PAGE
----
When your body is stressed the last thing a person will want to do is have sex. So it is very common for a person undergoing stress to suffer with a low sex drive. 70% of low sex drive is due to misfiring hormones.
Erectile dysfunction is well known to be associated with stress. Sexual activity is under our autonomic or involuntary nervous system which means we have no conscious control over it. So when a man becomes aroused various involuntary responses occur to cause an erection. But if cortisol levels are high, there will be a huge drop in hormone levels which contribute towards an erection occurring. Medical experts have identified a huge mind-body connection. It is well regarded that in order to deal with erectile dysfunction, attention must be directed to a person’s mental and emotional health. The power behind all these physiological issues which contribute towards erectile dysfunction begins with the mind. Reconditioning the brain is the key element in reversing it.
Ongoing stress will affect a woman’s menstrual cycle by disrupting the levels of oestrogen and progesterone. Once this occurs, many women find their sex drive, fertility and other health related issues begin to impact greatly on their daily life and emotions.
Ongoing stress will contribute towards muscular tension and tightness. Chronic stress leads to a person feeling an increased level of pain, a deterioration in their posture and limited mobility leading them to reduce the time spent with the activities they love to do.
Now we have considered how damaging stress can be on our mind and body let’s educate and empower our self in the area of Mindfulness.
The Science behind Mindfulness
Consider what David R Vago from Harvard Medical school stated,
“The majority of empirical evidence for mindfulness’ effect on the immune system support a protection and recovery model. Imagine being caught in a rainstorm without a raincoat and without a towel. In a torrent of stress, mindfulness is both the raincoat (preventative) and towel (palliative), so that, at the very least, stress is impeded in its course to reach downstream immune targets.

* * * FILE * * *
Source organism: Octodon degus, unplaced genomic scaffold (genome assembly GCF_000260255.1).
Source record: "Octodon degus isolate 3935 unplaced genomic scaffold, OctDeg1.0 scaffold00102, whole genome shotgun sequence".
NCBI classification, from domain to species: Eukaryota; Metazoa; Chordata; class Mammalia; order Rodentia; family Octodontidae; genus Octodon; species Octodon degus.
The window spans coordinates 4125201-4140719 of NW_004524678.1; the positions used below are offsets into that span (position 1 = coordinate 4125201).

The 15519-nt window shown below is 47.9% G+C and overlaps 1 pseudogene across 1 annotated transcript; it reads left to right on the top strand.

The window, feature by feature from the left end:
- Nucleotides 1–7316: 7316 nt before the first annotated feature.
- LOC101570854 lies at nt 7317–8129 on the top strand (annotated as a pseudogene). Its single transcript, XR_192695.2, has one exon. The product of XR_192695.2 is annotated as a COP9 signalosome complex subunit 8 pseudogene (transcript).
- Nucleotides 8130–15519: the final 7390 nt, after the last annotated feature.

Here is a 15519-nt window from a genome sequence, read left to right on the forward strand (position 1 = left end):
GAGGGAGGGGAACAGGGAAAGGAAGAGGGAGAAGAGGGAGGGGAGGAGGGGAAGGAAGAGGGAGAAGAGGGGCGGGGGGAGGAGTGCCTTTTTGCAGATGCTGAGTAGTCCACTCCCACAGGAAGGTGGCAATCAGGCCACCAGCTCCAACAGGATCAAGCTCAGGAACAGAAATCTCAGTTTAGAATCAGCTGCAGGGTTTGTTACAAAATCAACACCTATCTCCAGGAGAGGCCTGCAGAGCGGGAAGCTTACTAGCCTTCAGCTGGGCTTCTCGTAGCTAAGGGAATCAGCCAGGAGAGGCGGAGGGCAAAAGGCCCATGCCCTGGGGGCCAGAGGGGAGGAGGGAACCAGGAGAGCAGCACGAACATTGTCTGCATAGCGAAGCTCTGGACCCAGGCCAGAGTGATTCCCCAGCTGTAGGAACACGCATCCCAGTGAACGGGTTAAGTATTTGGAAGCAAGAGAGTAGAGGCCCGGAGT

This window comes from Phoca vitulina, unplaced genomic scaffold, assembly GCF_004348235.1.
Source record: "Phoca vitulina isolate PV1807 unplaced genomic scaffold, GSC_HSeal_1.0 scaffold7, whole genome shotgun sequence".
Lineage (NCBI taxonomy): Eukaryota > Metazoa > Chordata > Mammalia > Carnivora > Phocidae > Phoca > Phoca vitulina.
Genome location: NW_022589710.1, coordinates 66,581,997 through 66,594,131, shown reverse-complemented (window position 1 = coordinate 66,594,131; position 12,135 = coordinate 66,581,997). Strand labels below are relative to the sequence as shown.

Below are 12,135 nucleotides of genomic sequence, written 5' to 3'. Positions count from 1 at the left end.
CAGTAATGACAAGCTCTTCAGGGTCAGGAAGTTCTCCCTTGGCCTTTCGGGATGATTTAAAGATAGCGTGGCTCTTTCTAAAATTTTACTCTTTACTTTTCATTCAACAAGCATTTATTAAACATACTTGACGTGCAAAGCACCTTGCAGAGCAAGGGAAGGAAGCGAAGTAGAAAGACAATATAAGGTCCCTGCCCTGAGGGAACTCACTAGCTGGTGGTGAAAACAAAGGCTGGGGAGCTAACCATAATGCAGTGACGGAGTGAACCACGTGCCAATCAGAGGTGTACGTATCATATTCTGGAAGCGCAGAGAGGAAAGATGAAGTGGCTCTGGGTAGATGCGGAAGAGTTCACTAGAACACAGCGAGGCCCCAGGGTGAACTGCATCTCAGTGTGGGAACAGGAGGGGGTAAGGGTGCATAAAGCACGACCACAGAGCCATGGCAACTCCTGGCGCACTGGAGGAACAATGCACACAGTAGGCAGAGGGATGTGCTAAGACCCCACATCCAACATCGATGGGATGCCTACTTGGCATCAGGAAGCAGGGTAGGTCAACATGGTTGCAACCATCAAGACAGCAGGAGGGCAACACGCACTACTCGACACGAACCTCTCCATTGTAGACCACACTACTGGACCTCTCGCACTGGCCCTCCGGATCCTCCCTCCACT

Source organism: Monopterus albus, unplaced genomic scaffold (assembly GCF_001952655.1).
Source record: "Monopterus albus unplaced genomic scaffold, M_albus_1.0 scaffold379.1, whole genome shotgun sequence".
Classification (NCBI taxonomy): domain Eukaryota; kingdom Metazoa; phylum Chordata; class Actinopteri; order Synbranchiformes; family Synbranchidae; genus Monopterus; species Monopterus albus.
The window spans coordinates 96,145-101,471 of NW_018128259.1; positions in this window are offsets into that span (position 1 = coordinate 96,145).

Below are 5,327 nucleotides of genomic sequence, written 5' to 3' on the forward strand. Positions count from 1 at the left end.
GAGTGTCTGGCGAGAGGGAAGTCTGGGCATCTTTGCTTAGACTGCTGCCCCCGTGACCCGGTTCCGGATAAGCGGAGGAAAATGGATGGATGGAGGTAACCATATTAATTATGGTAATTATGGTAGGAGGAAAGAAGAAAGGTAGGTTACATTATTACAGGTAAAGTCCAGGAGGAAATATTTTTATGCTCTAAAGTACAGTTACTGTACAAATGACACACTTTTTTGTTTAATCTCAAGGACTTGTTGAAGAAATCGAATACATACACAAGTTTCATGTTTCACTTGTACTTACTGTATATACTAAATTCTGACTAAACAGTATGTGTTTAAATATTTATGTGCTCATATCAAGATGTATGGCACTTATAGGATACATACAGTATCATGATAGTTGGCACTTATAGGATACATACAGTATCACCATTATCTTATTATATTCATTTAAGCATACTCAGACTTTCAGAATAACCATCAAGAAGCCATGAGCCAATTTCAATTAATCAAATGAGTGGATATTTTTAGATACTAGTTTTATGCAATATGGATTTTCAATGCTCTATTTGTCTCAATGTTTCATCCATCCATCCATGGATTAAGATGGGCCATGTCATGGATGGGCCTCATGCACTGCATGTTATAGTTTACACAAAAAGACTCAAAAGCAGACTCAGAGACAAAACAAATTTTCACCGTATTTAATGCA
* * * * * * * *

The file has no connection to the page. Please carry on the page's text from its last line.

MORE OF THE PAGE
Consider some areas of evidence below:
- Studies have been conducted on the relationship between mindfulness and the brain. They have found that people who practised mindfulness had an increase in prefrontal cortex activation compared to people with people who didn’t practise mindfulness. These studies revealed that after an eight week mindfulness program, participants demonstrated an increased activity in their prefrontal cortex which is associated with focus, awareness, concentration, decision making and emotional intelligence. They also discovered an increase in antibody production after administration of a flu vaccine, indicating an enhanced immune response.
- Another study of mindfulness practice in a 6-week compassion and gratitude program positively correlated with a decrease in stress induced interleukin-6 (a pro-inflammatory cytokine with immunosuppressive activity) An increased Interleukin-6 production is common among individuals with chronic stress and depression.
- Participants who were involved in a three-month mindfulness program demonstrated increased activity in immune cell telomerase, an enzyme responsible for preventing immune cell death. Suppressed telomerase activity is related to increased stress perception. Increased telomerase activity is associated with decreased LDL cholesterol and adrenaline.
So from these and many more studies conducted, we can see that if we develop a mindful practise, we can help boost our immune system, reduce inflammation levels, stabilise our hormones and improve our emotional and mental health.
What can you do to develop a daily mindful practice?
I created The Total Somatics Approach to Health & Wellness Online program to educate and empower people to take control of their stress, rather than stress controlling them. The 6 month structured online program has been designed to increase your mind and body awareness to how you move, sit, think, breathe, eat, speak and live on a daily basis. My online program consists of subjects such as somatic movement, mindfulness, mindset and nutrition. The online program consists of audios, podcasts, instructional videos, down loadable support material and much more to provide you with skills and knowledge to improve your health and well being. When you develop a Somatic mindful movement practise, you will find you have a reduction in pain, improved posture, increased mobility and you’re able to return to the activities you love to do.
The online program is self paced and can be performed in the comfort of your own home. I am available at firstname.lastname@example.org if you need any questions or queries answered when you have joined the program.
I look forward to teaching you these amazing skills so you too can take back control of health and well being with the help of www.TotalSomatics.com
Heidi Hadley xx